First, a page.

There is a FBI background check. A Delaware state background check. I need to supply certified college transcripts dating back to the days of Izods, the Rubik’s Cube, and Mork & Mindy. And my original application to UCLA Law School, which I last saw on a floppy disk over two decades ago. (If I can find it, does anyone have a floppy disk reader?)

I have to supply fingerprints and a passport photo. I have to provide a list of any traffic tickets I have received in the last  decade. I will have to pass both the Delaware state bar examination and the multi-start bar examination. I have to survive a five-month clerkship process known affectionately by Delawareans as the “Scavenger Hunt.”

About Delawareans

I have also learned that Delawareans are incredibly friendly. Everyone from the local coffee shop barista to my colleagues at various Wilmington law firms have been warm, welcoming, and helpful!

About Newark

I have learned that there is a Newark, New Jersey and a Newark, Delaware. But in Delaware its pronounced New Ark. I’m not sure if this makes things more, or less, confusing.

About Mushrooms

I now know that Kennett Square, Pennsylvania, just across the Delaware border, is the Mushroom Capital of the World.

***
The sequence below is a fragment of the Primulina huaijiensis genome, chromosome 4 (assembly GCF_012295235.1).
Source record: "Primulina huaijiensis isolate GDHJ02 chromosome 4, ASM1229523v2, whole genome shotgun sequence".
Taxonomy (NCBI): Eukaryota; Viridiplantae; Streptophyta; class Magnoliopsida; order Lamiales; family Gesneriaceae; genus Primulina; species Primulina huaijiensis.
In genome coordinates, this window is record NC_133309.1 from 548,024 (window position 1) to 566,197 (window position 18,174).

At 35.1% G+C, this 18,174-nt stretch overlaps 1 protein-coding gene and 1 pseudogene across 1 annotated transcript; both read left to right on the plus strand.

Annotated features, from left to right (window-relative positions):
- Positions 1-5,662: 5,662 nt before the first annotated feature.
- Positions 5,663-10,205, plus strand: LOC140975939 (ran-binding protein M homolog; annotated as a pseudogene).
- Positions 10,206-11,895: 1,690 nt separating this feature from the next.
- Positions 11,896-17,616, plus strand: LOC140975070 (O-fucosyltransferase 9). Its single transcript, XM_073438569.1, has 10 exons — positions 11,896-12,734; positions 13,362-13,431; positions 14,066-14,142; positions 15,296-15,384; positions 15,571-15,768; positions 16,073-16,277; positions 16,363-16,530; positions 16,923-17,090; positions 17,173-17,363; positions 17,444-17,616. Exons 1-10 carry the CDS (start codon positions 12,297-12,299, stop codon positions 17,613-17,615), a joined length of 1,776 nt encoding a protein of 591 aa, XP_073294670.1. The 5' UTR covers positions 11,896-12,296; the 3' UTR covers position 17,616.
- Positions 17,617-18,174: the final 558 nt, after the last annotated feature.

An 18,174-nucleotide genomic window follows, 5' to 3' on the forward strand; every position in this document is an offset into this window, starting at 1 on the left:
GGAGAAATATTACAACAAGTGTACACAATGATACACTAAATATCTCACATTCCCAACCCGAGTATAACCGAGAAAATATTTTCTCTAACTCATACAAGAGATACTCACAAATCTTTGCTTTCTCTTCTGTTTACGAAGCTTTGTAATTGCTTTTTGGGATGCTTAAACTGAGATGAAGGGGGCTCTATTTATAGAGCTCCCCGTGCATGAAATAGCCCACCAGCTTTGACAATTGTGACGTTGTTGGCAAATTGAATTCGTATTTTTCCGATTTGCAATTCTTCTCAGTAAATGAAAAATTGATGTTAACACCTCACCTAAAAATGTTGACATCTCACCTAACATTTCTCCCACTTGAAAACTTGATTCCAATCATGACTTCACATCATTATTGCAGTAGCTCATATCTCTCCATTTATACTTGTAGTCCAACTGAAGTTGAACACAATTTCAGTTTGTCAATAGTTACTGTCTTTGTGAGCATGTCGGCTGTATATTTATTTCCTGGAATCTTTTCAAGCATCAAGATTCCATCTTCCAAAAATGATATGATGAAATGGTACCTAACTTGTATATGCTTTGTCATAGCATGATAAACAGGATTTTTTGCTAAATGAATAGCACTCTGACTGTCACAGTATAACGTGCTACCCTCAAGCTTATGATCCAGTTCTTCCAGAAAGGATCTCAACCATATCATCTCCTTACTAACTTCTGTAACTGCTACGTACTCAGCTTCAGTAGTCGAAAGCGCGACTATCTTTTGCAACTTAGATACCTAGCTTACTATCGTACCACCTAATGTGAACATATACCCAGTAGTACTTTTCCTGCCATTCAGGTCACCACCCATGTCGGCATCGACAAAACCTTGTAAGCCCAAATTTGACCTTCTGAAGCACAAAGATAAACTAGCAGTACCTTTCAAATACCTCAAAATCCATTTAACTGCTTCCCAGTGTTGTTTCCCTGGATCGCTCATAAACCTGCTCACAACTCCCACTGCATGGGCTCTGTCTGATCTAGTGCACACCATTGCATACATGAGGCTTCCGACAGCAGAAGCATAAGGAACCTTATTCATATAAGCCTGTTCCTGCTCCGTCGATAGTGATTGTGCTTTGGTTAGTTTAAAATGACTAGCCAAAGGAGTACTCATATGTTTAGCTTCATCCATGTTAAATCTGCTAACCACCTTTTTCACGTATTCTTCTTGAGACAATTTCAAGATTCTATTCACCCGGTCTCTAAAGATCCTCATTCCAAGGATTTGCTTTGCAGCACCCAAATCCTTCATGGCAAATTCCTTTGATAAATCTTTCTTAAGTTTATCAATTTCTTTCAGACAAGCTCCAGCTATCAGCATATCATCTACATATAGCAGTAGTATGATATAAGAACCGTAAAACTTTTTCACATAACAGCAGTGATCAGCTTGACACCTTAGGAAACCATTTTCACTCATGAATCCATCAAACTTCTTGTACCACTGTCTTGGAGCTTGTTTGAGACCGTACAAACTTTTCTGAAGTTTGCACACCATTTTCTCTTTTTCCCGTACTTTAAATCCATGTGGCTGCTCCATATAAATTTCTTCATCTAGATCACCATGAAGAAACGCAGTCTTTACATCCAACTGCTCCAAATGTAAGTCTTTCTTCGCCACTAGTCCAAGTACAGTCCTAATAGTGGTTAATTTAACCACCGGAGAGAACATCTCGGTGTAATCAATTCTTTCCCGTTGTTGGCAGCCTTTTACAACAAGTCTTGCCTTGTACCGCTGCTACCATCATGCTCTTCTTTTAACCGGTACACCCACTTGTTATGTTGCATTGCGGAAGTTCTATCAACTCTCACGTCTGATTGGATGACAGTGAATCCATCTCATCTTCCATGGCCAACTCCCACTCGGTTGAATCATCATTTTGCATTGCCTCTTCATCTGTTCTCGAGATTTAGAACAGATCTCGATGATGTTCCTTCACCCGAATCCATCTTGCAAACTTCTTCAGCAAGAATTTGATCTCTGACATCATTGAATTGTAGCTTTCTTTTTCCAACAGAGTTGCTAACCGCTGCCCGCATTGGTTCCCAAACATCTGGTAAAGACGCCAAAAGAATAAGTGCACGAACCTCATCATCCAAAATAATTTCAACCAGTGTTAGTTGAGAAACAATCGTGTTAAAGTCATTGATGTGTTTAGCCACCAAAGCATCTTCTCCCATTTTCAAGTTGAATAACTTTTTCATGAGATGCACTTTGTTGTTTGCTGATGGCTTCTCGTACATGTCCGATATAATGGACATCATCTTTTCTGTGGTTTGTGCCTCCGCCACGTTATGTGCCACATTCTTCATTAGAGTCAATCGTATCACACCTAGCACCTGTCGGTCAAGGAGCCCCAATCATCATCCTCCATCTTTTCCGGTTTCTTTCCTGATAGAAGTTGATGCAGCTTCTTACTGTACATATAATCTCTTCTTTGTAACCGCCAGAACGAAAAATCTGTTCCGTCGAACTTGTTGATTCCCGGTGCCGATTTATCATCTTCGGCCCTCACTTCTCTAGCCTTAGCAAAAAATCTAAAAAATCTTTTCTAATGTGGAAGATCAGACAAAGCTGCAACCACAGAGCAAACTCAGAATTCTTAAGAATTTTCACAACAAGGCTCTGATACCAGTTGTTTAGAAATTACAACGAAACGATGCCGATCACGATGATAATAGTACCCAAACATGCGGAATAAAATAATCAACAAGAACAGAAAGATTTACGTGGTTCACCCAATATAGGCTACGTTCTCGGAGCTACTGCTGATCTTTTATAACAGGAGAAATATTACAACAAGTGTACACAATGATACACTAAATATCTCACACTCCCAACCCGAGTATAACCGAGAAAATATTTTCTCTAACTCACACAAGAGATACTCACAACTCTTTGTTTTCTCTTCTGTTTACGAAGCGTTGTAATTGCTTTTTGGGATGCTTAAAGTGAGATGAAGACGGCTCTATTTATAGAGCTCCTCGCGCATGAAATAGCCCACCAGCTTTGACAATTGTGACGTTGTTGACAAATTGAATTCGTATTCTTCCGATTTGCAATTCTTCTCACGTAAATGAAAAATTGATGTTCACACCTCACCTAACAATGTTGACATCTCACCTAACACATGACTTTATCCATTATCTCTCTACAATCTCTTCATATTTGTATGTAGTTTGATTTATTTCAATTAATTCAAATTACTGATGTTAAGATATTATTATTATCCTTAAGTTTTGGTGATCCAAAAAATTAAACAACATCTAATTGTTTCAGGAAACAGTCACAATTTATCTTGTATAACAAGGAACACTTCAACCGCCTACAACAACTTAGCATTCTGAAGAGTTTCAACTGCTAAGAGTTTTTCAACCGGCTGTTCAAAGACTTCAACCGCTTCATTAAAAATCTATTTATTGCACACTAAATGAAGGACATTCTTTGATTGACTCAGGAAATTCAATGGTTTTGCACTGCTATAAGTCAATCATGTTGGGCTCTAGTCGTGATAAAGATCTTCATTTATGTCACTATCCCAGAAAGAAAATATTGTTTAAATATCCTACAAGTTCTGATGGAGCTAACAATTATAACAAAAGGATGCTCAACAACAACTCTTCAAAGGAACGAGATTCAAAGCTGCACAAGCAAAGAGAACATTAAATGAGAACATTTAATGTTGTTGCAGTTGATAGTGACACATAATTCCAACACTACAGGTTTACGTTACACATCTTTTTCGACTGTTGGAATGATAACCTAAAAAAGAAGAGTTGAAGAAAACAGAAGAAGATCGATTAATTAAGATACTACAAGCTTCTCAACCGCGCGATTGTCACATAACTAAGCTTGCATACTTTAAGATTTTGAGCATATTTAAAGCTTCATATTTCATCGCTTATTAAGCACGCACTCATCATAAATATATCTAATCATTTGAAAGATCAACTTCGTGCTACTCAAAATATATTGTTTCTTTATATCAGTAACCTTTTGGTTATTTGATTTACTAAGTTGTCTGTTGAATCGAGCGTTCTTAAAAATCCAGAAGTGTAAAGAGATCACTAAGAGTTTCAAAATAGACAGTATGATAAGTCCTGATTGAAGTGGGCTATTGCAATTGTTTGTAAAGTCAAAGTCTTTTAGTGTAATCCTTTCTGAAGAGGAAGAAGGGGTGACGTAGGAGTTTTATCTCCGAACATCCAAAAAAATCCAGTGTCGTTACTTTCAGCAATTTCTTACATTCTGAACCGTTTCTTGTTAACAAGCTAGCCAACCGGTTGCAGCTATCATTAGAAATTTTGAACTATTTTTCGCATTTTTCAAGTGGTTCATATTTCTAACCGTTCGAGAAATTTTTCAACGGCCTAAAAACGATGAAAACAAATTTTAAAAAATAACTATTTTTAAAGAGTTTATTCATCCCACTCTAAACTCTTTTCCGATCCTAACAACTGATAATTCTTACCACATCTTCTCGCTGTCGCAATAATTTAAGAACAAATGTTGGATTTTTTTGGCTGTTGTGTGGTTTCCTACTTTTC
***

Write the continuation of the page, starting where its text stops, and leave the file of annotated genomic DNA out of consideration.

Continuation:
About The Bobbie

And on Friday, we discovered that ordering Mexican food anywhere east of Texas is a sketchy choice at best. (Although, in fairness, we should have known better).

The BobbieBut we also discovered an iconic Delaware sandwich, The Bobbie.  Slow-roasted, pulled turkey, cranberry sauce, homemade stuffing, and a schmear of mayonnaise on a freshly baked roll. In other words…. Thanksgiving on a roll! As the story goes, the sandwich was introduced at Capriotti’s, a sub shop in Wilmington’s Little Italy neighborhood, 40 years ago to recreate the sandwiches made by the Margolet family’s beloved Aunt Bobbie.

Stay posted for more adventures and as I continue to explore the legal and cultural landscape of my new home!

Good News for Committees… Standard Carve Out Provisions Do Not Limit Fee Awards

Over and over again the same story plays out.  A case files.  A lender carves-out a small amount from its collateral to fund Committee professionals and an investigation of the lender’s position.  That amount is inadequate, and the Committee blows past the carve-out amount.